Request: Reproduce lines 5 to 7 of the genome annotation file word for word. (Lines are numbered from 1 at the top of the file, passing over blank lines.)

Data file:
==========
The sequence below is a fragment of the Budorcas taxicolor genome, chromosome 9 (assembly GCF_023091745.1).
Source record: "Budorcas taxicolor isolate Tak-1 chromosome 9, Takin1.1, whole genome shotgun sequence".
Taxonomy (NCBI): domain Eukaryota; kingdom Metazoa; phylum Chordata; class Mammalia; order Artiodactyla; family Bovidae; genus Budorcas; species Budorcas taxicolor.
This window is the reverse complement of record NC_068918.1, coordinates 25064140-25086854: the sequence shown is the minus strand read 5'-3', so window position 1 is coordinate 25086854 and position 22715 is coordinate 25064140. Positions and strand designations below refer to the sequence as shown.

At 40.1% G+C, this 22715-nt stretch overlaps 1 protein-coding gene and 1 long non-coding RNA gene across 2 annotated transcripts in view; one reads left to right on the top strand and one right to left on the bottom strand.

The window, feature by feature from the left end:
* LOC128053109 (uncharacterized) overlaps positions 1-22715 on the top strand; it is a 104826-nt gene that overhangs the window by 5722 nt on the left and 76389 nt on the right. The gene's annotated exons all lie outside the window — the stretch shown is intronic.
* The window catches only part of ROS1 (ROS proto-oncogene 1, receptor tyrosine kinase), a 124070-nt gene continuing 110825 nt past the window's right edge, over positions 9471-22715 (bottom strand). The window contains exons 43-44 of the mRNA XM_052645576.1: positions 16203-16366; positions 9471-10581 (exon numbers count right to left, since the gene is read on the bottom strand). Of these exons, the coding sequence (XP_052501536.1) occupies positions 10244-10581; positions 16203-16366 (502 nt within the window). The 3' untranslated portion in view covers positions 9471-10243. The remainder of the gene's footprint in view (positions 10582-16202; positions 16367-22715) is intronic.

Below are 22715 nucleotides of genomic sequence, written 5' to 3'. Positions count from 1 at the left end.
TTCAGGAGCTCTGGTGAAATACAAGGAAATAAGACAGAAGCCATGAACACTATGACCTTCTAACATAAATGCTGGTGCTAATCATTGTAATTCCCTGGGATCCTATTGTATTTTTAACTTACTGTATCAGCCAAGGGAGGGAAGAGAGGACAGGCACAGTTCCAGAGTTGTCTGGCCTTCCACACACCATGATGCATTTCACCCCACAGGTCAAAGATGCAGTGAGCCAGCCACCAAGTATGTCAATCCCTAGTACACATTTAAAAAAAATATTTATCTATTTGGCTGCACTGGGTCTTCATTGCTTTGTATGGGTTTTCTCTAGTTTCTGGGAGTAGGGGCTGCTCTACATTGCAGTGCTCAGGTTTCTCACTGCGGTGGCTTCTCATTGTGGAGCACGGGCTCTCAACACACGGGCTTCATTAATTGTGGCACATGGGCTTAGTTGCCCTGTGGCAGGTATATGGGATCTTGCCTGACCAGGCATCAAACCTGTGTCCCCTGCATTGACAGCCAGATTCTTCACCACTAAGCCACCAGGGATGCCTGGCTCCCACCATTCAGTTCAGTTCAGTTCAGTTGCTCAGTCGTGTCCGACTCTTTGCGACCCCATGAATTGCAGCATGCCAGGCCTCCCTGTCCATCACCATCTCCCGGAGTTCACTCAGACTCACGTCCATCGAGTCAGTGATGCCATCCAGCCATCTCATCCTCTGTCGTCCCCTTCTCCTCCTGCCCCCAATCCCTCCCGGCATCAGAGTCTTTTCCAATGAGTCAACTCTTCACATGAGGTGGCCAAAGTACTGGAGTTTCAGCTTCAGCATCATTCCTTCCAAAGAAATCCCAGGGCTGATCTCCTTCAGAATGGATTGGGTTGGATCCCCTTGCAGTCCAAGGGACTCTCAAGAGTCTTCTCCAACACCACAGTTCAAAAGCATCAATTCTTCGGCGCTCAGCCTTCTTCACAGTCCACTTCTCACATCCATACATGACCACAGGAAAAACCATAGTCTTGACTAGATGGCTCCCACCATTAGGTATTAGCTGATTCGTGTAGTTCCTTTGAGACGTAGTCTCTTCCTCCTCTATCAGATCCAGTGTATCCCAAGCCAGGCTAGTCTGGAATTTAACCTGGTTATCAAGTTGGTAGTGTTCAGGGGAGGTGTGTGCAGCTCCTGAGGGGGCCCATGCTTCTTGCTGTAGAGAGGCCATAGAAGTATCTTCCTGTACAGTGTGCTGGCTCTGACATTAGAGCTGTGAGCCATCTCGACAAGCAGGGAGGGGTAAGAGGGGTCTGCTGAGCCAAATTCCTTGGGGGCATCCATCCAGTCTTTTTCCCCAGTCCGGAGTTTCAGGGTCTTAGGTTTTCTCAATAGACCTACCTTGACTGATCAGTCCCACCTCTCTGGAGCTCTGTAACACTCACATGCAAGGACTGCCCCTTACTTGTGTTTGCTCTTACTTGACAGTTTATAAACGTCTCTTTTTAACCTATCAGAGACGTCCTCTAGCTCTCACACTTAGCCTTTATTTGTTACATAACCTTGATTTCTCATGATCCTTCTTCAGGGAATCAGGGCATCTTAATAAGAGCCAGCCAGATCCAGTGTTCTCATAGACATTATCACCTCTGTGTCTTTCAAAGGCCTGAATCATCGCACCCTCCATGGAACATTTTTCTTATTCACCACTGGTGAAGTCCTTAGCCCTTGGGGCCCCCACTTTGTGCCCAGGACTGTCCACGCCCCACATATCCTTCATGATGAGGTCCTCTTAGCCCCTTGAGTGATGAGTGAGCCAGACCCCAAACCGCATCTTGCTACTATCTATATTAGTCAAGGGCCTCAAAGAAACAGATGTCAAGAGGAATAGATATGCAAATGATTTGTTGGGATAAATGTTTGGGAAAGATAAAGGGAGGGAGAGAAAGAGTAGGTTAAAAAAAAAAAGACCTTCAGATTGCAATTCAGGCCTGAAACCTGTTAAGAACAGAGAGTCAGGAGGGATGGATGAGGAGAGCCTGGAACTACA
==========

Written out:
At 40.1% G+C, this 22715-nt stretch overlaps 1 protein-coding gene and 1 long non-coding RNA gene across 2 annotated transcripts in view; one reads left to right on the top strand and one right to left on the bottom strand.

The window, feature by feature from the left end:
* LOC128053109 (uncharacterized) overlaps positions 1-22715 on the top strand; it is a 104826-nt gene that overhangs the window by 5722 nt on the left and 76389 nt on the right. The gene's annotated exons all lie outside the window — the stretch shown is intronic.